From Maine Web Report:
The Boston Red Sox put out an annual yearbook, and they sell spots to advertisers. Earlier this year, the Maine Office of Tourism purchased a full-page ad in the yearbook.
As a way to entice advertisers, the Red Sox give tickets to their games in exchange for placing expensive ads like the one the MOT purchased. This is a common practice in the private sector, but highly suspect when it comes to state officials. The possibility of a state official or employee making purchasing decisions based on the prospect of personal gain is something the Maine Criminal Code expresses a specific problem with:
Title 17-A: MAINE CRIMINAL CODE
Part 2: SUBSTANTIVE OFFENSES
Chapter 25: BRIBERY AND CORRUPT PRACTICES
Â§605. Improper gifts to public servants
1. A person is guilty of improper gifts to public servants if:
A. Being a public servant that person solicits, accepts or agrees to accept any pecuniary benefit from a person if the public servant knows or reasonably should know that the purpose of the donor in making the gift is to influence the public servant in the performance of the public servant's official duties or vote, or is intended as a reward for action on the part of the public servant; or [1999, c. 149, Â§1 (amd).]
B. He knowingly gives, offers, or promises any pecuniary benefit prohibited by paragraph A. [1975, c. 499, Â§1 (new).]
[1999, c. 149, Â§1 (amd).]
2. Improper gifts to public servants is a Class E crime. [1975, c. 499, Â§1 (new).]
This is precisely what occurred at the Office of Tourism, and the Department of Economic and Community Development, when the MOT decided to place an extremely expensive full-page ad in the Red Sox Yearbook.
I stumbled across the following email exchange between MOT Marketing Director Karen Pendoley and MOT Director Dann Lewis, when reviewing emails attained through an FOAA request:
From: Pendoley, Karen
Sent: Wednesday, May 03, 2006 11:47 AM
To: Lewis, Dann
Subject: Red Sox
I have been meaning to ask you how I go about purchasing the Red Sox tickets. I would like to purchase the 4 I have for the May 25th game. Also, I would like to be able to leave early on that day and take the following day, Friday, off if possible.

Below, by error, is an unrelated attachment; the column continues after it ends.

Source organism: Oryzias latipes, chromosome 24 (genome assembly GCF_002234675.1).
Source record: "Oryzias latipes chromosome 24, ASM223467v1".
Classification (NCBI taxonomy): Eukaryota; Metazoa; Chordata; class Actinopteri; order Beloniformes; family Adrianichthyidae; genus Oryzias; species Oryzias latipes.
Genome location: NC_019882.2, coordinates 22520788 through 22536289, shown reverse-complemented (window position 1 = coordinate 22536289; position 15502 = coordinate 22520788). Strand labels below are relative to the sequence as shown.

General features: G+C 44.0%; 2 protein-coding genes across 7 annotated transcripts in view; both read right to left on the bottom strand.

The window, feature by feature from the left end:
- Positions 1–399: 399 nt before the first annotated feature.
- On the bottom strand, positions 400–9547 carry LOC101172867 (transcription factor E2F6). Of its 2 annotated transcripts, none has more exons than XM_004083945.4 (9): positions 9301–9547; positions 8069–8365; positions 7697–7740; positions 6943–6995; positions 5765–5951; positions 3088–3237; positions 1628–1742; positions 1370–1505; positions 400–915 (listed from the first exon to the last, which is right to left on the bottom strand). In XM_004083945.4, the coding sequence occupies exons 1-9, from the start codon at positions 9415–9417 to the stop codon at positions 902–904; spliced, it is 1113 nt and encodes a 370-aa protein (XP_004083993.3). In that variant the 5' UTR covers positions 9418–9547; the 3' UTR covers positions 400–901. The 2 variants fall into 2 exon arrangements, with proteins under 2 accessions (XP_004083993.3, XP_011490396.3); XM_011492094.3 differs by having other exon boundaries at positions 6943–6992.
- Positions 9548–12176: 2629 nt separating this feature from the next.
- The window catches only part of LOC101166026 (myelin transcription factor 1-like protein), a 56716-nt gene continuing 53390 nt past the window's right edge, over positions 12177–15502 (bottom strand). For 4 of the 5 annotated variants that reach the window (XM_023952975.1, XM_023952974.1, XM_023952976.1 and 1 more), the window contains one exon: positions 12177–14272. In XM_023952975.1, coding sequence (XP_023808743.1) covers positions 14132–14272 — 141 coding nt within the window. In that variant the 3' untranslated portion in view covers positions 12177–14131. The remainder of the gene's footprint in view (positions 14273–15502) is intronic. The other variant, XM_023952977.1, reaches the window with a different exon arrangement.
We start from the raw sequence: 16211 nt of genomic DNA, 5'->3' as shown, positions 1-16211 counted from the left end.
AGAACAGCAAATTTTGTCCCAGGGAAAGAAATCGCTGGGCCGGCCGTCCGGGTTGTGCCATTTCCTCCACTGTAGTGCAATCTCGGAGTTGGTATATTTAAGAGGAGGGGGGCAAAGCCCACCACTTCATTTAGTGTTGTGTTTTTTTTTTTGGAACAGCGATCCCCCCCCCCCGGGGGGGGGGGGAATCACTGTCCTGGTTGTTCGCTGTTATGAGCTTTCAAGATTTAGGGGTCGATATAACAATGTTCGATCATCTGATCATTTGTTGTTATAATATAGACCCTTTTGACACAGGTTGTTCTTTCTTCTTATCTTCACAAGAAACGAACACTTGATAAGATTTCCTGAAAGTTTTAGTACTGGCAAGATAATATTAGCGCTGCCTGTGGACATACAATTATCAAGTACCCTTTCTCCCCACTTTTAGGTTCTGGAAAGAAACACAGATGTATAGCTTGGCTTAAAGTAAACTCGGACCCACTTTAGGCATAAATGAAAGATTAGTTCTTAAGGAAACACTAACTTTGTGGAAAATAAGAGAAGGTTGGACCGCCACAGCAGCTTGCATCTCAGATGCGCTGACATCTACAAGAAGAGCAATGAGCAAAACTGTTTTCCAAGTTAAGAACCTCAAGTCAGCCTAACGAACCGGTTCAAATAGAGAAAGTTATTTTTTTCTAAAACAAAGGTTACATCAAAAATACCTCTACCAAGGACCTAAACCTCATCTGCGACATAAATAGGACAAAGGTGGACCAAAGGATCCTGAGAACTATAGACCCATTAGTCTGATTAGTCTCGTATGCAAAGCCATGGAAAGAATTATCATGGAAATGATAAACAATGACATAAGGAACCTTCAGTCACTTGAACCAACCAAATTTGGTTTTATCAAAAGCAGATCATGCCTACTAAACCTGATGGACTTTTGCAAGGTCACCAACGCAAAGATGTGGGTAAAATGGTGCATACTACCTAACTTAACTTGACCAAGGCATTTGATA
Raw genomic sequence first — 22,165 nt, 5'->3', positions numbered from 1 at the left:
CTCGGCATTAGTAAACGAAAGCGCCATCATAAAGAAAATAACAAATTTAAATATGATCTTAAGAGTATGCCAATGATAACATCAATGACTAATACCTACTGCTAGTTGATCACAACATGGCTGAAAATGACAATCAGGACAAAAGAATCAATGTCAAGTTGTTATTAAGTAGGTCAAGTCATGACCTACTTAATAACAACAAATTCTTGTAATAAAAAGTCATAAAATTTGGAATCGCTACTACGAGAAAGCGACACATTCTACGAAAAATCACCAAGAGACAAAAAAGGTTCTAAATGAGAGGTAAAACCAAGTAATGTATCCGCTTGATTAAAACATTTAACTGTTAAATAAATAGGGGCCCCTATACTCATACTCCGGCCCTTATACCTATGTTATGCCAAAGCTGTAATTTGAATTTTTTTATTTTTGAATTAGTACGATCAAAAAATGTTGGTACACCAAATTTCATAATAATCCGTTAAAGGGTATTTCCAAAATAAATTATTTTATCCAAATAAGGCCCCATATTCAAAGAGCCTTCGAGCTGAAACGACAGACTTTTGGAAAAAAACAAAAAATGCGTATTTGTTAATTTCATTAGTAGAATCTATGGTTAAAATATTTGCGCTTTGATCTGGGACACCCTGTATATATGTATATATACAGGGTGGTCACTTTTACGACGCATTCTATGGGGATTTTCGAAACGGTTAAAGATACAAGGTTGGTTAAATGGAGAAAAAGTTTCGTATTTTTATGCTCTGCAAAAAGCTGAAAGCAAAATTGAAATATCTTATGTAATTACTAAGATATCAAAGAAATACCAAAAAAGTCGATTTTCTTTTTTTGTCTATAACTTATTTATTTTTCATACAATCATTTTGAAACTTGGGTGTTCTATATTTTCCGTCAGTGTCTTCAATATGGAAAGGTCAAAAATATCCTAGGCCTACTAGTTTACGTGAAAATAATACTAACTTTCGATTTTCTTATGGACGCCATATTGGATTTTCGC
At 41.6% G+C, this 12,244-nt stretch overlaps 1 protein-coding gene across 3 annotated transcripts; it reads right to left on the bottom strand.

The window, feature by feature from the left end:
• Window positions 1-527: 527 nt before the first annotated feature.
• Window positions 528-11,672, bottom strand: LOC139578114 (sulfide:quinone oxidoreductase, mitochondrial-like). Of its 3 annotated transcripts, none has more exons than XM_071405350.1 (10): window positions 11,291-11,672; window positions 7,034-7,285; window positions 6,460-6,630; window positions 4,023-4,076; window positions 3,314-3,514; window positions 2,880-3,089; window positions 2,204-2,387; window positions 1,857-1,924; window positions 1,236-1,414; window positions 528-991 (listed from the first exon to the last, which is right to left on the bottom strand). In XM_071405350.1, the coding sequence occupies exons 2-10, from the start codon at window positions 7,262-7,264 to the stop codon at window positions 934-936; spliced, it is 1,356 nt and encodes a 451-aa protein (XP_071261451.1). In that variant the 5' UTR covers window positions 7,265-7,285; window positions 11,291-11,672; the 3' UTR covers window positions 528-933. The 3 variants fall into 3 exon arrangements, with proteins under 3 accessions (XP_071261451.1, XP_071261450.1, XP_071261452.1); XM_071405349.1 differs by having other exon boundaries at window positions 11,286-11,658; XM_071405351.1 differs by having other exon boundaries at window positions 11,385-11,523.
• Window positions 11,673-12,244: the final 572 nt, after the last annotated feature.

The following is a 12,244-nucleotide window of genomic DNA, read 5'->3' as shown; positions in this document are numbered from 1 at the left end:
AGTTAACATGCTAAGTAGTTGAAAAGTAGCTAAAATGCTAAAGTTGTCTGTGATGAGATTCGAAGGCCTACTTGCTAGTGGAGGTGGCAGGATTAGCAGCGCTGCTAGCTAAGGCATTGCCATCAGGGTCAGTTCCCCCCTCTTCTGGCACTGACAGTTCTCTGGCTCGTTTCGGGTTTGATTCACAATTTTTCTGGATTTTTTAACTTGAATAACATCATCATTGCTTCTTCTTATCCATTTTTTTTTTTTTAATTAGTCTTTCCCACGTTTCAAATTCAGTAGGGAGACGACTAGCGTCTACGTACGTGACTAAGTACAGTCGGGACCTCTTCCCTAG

Let me know if this is still an option or I will bring the tickets in for you to distribute.
Note the wording of this email: " I would like to purchase the 4 that I have". According to a source close to the MOT, Pendoley and other MOT staff received these tickets from their advertising company, Warren Kremer Paino, and intended to enjoy them as anyone ignorant of Maine Criminal Code might. The source claims that the MOT was alerted to the illegality of this exchange, and then quickly shuffled to try to make things right by having staff members pay the $80 face value of these tickets back to the MOT. This is clearly substantiated through the wording of Pendoley's email to Lewis. Here is Lewis's reply:
Karen- just give Donna a check for $320 made out to Maine Office of Tourism. Time off OK. Hope they win the game!!!
These were allegedly box seats to an array of Red Sox home games. According to the source, DECD Commissioner Jack Cashman himself "˜purchased' the tickets for the Yankees home game. If you've ever tried to purchase box seats to a Red Sox/ Yankees game, you know that the street price for these tickets is somewhere between $300 and $900 each.
I called Waneta Drew, Cashman's liaison to the press, and she refused to comment on the issue. She instead told me she would have Commissioner Cashman get back to me himself, which never occurred.
I contacted Karen Pendoley of the MOT and asked her about the tickets. She responded promptly with the following email:
From: Pendoley, Karen [mailto:Karen.Pendoley@maine.gov]